W3C home > Mailing lists > Public > public-html@w3.org > August 2009

Re: HTML5-warnings - request to publish as next heartbeat WD

From: Maciej Stachowiak <mjs@apple.com>
Date: Mon, 10 Aug 2009 17:24:37 -0700
Cc: HTMLWG WG <public-html@w3.org>
Message-id: <9B7AFDDC-EF21-4C38-A174-6D9602F354BD@apple.com>
To: Manu Sporny <msporny@digitalbazaar.com>

On Aug 10, 2009, at 10:21 AM, Manu Sporny wrote:

> Maciej Stachowiak wrote:
> Here is a subset of my standards:
>
> For a section to be determined controversial:
>
> - It must have been discussed at length (for at least 2 months)  
> without
>  an agreeable solution being integrated into the specification.

I'd agree this can be defined as a "controversial" issue.

> OR
> - It must contradict findings or language published by another working
>  group (either inside or outside the W3C).

If no representative of that Working Group has raised an objection,  
then I don't see how this automatically makes such an issue  
"controversial". If they have, then the first condition would apply.  
Furthermore, it seems like this is a state that, as defined, could not  
be removed by a decision of the Working Group.

> OR
> - It must provide normative functionality that UA manufacturers have
>  asserted that they will not support as-is.

As a representative of a UA manufacturer, I would not want my  
objections to implementing something to result in this kind of issue  
marker automatically. Perhaps if the editor refuses to take that  
feedback into account after some time, then there might be a  
controversy. But in fact, "we can't/won't implement this" type  
feedback is common and seems to be resolved in a satisfactory way. Nor  
have I seen any other UA vendors ask for these kinds of markers for  
their issues. Thus, I don't think issues like this that fail to meet  
condition 1 should be specially marked.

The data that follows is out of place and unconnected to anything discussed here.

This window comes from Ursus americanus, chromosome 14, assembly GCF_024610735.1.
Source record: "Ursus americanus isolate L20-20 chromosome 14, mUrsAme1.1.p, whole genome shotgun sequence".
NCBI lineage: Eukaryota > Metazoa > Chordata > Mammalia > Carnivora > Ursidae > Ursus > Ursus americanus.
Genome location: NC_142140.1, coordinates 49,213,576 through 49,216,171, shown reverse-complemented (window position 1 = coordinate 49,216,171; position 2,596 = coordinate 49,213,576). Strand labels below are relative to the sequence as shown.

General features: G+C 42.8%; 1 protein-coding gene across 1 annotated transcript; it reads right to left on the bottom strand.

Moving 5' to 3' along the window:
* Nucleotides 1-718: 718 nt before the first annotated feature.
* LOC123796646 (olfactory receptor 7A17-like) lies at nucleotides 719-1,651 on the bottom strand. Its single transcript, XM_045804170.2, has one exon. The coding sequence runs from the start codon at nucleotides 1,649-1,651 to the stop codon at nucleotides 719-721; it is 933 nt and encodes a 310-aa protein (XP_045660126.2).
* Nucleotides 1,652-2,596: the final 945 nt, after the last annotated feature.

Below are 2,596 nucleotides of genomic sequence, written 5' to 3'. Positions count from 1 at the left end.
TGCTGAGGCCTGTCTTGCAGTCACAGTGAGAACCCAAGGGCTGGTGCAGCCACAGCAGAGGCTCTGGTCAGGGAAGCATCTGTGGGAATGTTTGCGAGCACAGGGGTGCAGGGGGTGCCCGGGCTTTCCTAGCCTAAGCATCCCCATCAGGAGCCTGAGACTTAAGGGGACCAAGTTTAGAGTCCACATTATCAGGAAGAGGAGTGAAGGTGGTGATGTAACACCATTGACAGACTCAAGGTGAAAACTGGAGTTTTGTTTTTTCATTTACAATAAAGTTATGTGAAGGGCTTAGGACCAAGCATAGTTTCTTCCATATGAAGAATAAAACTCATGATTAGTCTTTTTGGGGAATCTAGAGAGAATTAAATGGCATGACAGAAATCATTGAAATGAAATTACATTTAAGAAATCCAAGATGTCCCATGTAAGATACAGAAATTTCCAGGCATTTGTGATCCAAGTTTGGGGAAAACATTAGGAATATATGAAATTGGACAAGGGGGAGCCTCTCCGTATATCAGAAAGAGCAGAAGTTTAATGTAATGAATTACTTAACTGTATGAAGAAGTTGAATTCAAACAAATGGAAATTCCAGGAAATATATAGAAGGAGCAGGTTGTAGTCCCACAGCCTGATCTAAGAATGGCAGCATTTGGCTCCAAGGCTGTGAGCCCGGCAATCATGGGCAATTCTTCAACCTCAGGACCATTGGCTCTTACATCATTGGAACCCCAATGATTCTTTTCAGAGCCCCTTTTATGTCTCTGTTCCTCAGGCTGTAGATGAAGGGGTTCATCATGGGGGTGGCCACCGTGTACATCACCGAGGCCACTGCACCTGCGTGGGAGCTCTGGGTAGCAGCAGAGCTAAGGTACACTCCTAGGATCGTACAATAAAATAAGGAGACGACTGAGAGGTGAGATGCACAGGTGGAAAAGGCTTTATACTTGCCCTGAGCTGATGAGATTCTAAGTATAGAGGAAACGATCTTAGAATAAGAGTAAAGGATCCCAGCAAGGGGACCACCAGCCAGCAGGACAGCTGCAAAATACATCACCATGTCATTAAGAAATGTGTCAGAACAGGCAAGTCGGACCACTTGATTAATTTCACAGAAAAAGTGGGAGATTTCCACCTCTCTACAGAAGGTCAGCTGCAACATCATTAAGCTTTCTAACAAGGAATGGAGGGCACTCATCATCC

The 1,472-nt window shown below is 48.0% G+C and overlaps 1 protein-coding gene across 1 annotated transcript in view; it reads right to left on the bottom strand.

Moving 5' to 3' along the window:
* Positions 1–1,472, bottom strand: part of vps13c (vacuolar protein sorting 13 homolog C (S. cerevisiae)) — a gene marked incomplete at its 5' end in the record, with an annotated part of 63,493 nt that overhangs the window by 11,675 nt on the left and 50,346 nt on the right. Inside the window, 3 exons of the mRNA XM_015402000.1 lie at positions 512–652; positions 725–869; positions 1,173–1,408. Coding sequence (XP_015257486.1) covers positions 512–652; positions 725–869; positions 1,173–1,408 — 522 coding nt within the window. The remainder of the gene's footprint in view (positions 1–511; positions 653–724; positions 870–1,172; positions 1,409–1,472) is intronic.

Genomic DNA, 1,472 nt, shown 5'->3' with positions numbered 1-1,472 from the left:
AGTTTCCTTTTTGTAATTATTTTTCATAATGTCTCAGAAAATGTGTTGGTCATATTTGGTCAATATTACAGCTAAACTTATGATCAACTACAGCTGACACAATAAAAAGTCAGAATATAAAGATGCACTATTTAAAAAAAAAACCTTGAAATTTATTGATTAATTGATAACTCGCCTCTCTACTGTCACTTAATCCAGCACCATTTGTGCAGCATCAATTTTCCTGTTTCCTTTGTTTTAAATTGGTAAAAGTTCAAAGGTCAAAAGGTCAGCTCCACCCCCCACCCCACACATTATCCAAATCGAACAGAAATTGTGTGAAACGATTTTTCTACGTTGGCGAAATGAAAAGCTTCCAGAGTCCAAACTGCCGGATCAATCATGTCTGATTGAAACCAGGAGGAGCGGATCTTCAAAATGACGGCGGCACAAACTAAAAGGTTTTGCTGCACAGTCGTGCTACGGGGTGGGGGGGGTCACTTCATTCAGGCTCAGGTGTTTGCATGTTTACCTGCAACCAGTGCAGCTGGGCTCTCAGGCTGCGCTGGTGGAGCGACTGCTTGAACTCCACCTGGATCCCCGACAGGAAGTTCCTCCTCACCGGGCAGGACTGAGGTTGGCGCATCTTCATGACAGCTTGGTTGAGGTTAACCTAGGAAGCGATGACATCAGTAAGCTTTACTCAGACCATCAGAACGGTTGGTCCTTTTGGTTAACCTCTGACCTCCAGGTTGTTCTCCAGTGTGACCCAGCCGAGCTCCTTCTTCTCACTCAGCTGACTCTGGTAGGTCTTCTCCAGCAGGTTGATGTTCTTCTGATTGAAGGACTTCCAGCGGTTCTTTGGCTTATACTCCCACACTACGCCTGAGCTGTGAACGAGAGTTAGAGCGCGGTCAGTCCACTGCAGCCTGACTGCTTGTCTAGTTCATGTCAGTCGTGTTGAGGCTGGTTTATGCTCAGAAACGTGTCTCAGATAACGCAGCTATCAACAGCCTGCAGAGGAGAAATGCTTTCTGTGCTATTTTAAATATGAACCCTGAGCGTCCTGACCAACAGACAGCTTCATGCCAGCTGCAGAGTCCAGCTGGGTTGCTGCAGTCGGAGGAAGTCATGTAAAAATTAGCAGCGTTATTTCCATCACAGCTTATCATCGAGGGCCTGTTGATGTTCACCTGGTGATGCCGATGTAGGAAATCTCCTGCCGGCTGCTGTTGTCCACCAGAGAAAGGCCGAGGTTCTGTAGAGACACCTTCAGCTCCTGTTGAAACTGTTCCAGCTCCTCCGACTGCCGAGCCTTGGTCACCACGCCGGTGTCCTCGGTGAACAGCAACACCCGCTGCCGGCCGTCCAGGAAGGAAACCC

>
> While that doesn't constitute the entire line of reasoning that went
> into the HTML5-warnings draft, it does provide a broad summary of how
> the sections came to be marked as controversial.

I don't entirely agree, but it's better than nothing. Here's what I  
would propose:

1) The issue was raised at least two months ago, by one of email,  
bugzilla or the issue tracker.
       AND
2) There has been no mutually satisfactory satisfactory outcome.
       AND
3) There is an open issue in the issue tracker indicating this.

(I originally said 6 months, but 2 months seems like a reasonable  
timeline.)


>
>>> I marked <bb> because both Microsoft and Mozilla have raised fairly
>>> strong concerns about implementing it in its current form and  
>>> because
>>> Ian has stated that he won't place anything in the final spec that
>>> doesn't enjoy a 100% conformance rate among UA implementations.
>>
>> <bb> does not look even remotely likely to cause a perma-thread. In
>> fact, your text above explains why.
>
> That's because the perma-thread criteria wasn't applied to the <BB>
> element, this one was:
>
> - It must provide normative functionality that UA manufacturers have
>  asserted that they will not support as-is.

Since Ian is incredibly responsive to implementor concerns, even in  
the face of massive flamewars (see for instance the codec issue), it  
seems like a waste of time to mark such issues, and gives a misleading  
impression of their actual degree of controversy.


Regards,
Maciej
Received on Tuesday, 11 August 2009 00:25:18 UTC

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